Despite the conviction of Mychal Bell being overturned, a rally is still planned for today that is expected bring up to 50,000 participants or more. The rally was originally scheduled around the Sept. 20 sentencing date for Bell.The conviction of Bell was overturned Sept. 14 after months of widespread criticism. The state appeals court tossed out the aggravated battery conviction that could have sent Bell to prison for 15 years. Bell was charged after the beating of a white classmate in Jena.
Bell was 16 at the time of the December beating, and the Third Circuit Court of Appeal in Lake Charles said that he should not have been tried as an adult on the battery charge.
Bell is one of six black Jena High School students charged in an attack on fellow student Justin Barker, and one of five originally charged as adults with attempted second-degree murder.
While teenagers can be tried as adults in Louisiana for some violent crimes, including attempted murder, aggravated battery is not one of those crimes. Defense lawyers had argued that the aggravated battery case should not have been tried in adult court once the attempted murder charge was reduced.
“The defendant was not tried on an offense which could have subjected him to the jurisdiction of the criminal court,” the three-paragraph ruling said.
The case “remains exclusively in juvenile court,” the Third Circuit ruled.
Shortly after the conviction was overturned, students from GSU voiced their pleasure over the ruling.
“I thought that it was wrong for what they did to them in the first place,” said Krystle Cravens, a sophomore nursing major. “I’m very excited. That’s good news. I was in support of the Jena Six.”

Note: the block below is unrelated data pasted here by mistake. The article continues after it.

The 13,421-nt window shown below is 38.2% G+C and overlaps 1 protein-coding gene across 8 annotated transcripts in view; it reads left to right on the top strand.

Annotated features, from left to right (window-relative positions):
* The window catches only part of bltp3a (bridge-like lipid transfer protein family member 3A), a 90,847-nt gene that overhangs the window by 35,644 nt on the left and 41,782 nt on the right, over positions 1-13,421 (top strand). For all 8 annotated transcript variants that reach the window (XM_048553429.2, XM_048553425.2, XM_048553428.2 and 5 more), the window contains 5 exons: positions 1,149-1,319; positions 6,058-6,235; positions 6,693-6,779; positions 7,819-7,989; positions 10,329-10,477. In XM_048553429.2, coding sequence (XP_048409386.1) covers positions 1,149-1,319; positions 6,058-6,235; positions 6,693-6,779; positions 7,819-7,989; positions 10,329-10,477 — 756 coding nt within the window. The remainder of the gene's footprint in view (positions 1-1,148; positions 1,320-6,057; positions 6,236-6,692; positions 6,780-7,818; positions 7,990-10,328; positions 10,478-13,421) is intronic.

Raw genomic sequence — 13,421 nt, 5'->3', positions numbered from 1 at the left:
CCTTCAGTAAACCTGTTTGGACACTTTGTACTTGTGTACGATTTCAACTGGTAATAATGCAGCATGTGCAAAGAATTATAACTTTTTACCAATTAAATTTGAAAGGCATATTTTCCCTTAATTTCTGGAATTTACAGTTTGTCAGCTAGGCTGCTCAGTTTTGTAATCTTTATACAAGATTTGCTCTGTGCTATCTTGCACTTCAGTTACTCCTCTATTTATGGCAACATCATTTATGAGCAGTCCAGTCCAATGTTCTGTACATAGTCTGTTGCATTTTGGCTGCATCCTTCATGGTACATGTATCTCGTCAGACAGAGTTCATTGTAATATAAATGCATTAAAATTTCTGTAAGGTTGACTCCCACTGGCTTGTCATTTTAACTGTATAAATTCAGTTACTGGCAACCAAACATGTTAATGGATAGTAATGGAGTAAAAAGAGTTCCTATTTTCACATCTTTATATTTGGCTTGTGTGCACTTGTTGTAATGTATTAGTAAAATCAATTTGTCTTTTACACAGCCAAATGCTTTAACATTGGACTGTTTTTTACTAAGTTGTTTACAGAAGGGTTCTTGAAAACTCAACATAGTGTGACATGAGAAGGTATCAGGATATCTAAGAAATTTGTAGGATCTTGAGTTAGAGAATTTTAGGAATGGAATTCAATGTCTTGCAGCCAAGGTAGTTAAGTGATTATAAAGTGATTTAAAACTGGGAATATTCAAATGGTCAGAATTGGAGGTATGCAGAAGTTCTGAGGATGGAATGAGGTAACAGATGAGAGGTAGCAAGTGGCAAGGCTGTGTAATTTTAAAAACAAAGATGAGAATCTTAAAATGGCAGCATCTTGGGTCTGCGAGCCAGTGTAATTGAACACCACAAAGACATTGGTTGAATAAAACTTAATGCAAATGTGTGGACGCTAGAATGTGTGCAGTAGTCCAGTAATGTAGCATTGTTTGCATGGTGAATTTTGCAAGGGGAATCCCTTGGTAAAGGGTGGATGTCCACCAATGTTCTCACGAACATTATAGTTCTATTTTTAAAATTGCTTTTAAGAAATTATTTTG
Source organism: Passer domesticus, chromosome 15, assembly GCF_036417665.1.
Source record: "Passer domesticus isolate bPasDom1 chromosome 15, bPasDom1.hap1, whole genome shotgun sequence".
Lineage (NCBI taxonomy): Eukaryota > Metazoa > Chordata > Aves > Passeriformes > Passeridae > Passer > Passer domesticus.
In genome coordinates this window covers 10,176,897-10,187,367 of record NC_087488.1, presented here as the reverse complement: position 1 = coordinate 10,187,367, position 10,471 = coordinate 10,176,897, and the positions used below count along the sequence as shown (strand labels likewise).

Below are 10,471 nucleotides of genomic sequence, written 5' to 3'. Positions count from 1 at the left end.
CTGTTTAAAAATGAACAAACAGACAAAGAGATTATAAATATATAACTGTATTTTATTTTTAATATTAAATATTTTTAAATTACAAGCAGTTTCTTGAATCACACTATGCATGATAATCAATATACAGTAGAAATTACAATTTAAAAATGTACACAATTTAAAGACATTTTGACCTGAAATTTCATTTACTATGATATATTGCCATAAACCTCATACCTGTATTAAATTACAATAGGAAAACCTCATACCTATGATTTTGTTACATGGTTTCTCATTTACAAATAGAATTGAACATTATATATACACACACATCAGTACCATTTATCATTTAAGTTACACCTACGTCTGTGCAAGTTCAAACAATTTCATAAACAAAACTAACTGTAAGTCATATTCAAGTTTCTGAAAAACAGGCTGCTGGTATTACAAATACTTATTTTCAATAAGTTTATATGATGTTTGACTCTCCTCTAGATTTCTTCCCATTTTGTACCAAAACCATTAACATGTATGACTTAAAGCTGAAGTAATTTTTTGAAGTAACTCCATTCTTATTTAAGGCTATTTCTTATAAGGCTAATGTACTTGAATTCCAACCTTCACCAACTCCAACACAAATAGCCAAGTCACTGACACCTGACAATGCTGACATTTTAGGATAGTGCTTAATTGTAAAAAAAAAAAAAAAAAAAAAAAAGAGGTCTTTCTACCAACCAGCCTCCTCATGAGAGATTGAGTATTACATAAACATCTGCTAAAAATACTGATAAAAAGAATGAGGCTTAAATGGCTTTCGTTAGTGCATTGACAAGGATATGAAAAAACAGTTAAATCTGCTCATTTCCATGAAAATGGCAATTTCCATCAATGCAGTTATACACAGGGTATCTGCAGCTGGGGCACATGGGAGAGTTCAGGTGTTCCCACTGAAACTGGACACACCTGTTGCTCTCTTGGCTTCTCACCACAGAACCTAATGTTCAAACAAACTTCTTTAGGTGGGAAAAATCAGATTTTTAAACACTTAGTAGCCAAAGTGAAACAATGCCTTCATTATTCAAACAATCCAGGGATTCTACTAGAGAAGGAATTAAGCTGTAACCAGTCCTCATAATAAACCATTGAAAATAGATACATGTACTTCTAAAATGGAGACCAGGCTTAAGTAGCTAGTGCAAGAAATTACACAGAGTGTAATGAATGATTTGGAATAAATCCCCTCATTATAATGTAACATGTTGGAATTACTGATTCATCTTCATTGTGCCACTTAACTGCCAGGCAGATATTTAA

Deshon Beard, a freshman from Jena, was also happy.
“It will give him a chance to go to college and show his talents now,” Beard said. Bell was an all-state football player as a sophomore.
For others, the overturned conviction was symbolic.
“I felt that it’s victorious for African Americans all over the world,” said Andria Warren. “It also sends a message that you can’t do wrong and get away with it.”
Students from several area universities are to be in attendance at a peaceful rally scheduled today in Jena. Many Jena residents are not happy with the march, not because of racism, but because they feel the whole incident was blown out of proportion.
“This isn’t a racist town. It never has been. We didn’t even have fist fights when the schools were integrated,” said a white man who refused to give his name or comment further.
Some businesses in town planned to shut down during the demonstrations. Shirley Martin, whose daughter, Tina Norms, decided to close Cafe Martin on Wednesday, said she doubts it will open Thursday, even though the rally is expected to end by midmorning.
“That sounds fine. Maybe we can get our town back in order for us to work the next day,” she said.